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The railroad began with the purchase of an 0-4-0T narrow gauge locomotive from Earl Grice of Mankato, Minnesota in 1969. The Whilimine Victoria No. 7 was built by Orenstein & Koppel in 1927 in Berlin. Whilimine has a 19,800 weight, 24″ drivers and 170 lb. boiler pressure. She was used to give rides to school children and their chaperons who tour the village in the spring until restoration work put her in the roundhouse.
In 1987 the track was laid using the original rail from the Madison, SD switch yard. The first rail laid was stamped 1887 – one hundred years after first being laid in Madison. This track renewed interest in the little train and in the possibility of laying track to include the entire Village grounds, about 2 miles, including passing through the original town site of Herman Township by the shores of Lake Herman.
About this time, a 15-ton Burro Railroad crane was donated to the village. A local railroad group restored the crane and it was valuable in building the 2 miles of track around the village – fulfilling a dream of the village founding fathers.
In 1976 a group of men organized the Historic Dakota Central Railroad and acquired the locomotive, No. 29 (0-6-0). The Historic Dakota Central ran from Madison to Junius, SD – several miles west, running one season. No. 29 sat as a display until 1987 when she was steamed for the Annual Jamboree. She was then purchased by the village in 1988 and plans began to extend the track around the village.
No. 29 was built by Lima in 1944, builders #8381, war department #4047 and started service in the Army than renumbered #144 for Bay City Terminal in Cleveland, Ohio. It is coal fired and weighs 77 tons. Iron & Steel Processing in Chicago, IL and Duluth & N.Eastern bought the locomotive after service in Ohio and finally in 1963 was retired from service and bought by Earl Grice of Mankato, Minn. where Prairie Village bought the locomotive. No. 29’s sister locomotive is located in Calgary, Canada at Heritage Park and is operational and numbered 2023, war dept. #4076. After 12 years and much needed work on the firebox and grates, #29 was able to run during the 2013 & 2014 Jamboree under its own power.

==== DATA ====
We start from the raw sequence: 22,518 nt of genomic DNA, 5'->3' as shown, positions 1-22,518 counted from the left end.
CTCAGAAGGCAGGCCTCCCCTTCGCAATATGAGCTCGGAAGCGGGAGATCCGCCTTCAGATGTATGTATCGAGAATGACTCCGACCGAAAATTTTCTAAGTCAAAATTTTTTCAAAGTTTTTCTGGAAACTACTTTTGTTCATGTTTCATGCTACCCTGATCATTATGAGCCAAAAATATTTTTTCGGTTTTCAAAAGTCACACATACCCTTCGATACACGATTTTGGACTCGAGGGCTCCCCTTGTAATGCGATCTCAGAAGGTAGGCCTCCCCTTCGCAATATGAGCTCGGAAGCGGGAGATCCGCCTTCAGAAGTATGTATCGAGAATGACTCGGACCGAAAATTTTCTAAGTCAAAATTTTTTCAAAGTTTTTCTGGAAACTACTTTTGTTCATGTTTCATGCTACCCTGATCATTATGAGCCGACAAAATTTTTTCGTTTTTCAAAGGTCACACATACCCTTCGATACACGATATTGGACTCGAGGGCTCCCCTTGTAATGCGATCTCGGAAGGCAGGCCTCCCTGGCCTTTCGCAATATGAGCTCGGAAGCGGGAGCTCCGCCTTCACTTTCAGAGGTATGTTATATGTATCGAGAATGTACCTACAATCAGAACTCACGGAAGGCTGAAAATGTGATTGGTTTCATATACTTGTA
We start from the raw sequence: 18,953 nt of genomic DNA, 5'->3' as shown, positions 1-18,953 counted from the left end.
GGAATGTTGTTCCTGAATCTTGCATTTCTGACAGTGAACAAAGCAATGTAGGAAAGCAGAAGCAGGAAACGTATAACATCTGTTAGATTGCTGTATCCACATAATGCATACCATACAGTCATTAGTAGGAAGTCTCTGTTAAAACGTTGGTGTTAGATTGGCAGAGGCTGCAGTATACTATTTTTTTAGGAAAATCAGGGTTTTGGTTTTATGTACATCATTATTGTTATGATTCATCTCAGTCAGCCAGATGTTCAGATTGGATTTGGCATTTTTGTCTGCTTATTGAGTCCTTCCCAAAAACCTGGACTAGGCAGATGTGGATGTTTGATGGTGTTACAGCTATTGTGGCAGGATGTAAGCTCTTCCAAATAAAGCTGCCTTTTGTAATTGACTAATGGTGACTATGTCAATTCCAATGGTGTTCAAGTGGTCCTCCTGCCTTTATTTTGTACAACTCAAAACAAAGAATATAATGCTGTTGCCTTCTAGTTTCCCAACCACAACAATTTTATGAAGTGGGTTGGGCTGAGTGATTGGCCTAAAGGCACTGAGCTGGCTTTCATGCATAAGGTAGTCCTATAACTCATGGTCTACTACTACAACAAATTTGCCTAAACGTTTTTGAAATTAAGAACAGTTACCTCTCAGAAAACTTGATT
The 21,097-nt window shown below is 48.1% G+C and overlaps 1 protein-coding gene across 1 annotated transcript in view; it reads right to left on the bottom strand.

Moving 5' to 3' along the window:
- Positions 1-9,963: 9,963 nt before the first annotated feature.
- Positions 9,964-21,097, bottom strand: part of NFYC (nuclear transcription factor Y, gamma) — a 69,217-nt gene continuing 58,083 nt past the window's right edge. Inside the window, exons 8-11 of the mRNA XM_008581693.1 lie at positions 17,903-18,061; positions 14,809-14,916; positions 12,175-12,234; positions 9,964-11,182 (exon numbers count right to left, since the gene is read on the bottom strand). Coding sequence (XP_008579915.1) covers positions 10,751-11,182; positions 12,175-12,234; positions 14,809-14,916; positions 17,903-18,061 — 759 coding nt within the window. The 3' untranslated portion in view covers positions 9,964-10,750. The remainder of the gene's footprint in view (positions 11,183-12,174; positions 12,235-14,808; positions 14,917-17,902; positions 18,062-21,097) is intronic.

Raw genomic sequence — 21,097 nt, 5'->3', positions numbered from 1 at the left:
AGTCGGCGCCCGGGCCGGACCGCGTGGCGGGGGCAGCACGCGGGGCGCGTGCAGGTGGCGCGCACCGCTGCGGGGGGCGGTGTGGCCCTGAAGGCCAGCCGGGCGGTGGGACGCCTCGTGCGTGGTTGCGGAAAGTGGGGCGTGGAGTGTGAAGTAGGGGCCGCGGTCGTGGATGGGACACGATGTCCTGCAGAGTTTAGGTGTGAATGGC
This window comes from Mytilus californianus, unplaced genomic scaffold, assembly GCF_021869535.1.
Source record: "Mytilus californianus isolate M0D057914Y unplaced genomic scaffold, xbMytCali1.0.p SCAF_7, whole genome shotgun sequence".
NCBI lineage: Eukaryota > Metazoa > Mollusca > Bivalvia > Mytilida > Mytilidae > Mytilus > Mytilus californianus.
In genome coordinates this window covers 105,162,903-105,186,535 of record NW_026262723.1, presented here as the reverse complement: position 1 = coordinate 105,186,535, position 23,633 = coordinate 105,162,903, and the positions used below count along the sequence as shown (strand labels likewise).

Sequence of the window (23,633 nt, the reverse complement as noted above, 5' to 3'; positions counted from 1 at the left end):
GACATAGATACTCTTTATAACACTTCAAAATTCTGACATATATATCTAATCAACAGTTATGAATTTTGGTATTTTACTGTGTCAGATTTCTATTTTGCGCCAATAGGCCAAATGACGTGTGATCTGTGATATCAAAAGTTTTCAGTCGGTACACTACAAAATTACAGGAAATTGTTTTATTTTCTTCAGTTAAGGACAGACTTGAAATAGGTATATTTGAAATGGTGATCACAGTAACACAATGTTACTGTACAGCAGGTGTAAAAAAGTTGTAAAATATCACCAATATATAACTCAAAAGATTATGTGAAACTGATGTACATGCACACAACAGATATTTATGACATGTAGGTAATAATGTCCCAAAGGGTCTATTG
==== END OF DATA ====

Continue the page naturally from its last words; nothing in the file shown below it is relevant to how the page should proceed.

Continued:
The most recent acquired locomotive is No. 11 (0-4-0T), built in 1924 by Alco at the Cooks Works in Pennsylvania. She carries water and fuel on the locomotive itself rather than in a tender hooked on behind. She is also coal fired, weighs 35 tons, and is easy to operate and keep up steam. No. 11 was purchased in the summer of 1992 from the Historic Deadwood Central railroad in Deadwood, South Dakota. It has operated on the Kelley Island Lime & Transport Co., Rockport, MI as No. 13. It was sold to A. Fivenson Iron & Metal Co. in Alpena, MI. Starting in 1964 it operated on the Cadillac & Lake City Railroad in MI. In 1973 it was moved to the Reese Central Railroad and Museum in Reese, MI. In 1979 it was sold to Jerry Jacobson, Southwest Virginia Scenic Railroad in Hiltons, VA where it was changed into a 2-4-0 and given a tender. It then operated for two seasons on the Deadwood Central Railroad in South Dakota.
Maintenance equipment include nine railroad motorcars, pump car and velocipede. Pump car and Velocipede rides are available during Railroad Days and The Steam Threshing Jamboree at the Roundhouse north of the Wentworth Depot. Motorcar and doodlebug tickets can be purchased at the depot during Railroad Days and Jamboree when cars are available for rides. Reconstructed in 2010, the South Dakota Central doodlebug carried passengers between Wentworth and Watertown in the early 1900’s.
In recent years a 66 foot bridge turntable built by Chicago’s Lassig Bridge & Iron Works was built into a pit in front of the new 3 stall Roundhouse and is used to move equipment to the mainline. The 35 ton turntable is manually turned by a pipe and well balanced on a center bearing assembly to reduce weight drag. The turntable was removed from the Sioux Falls railroad next to Falls Park and is an original Chicago, St. Paul, Minneapolis & Omaha Turntable. During Railroad Days and Jamboree you can catch turntable demonstrations that give visitors an opportunity to operate and see the turntable working.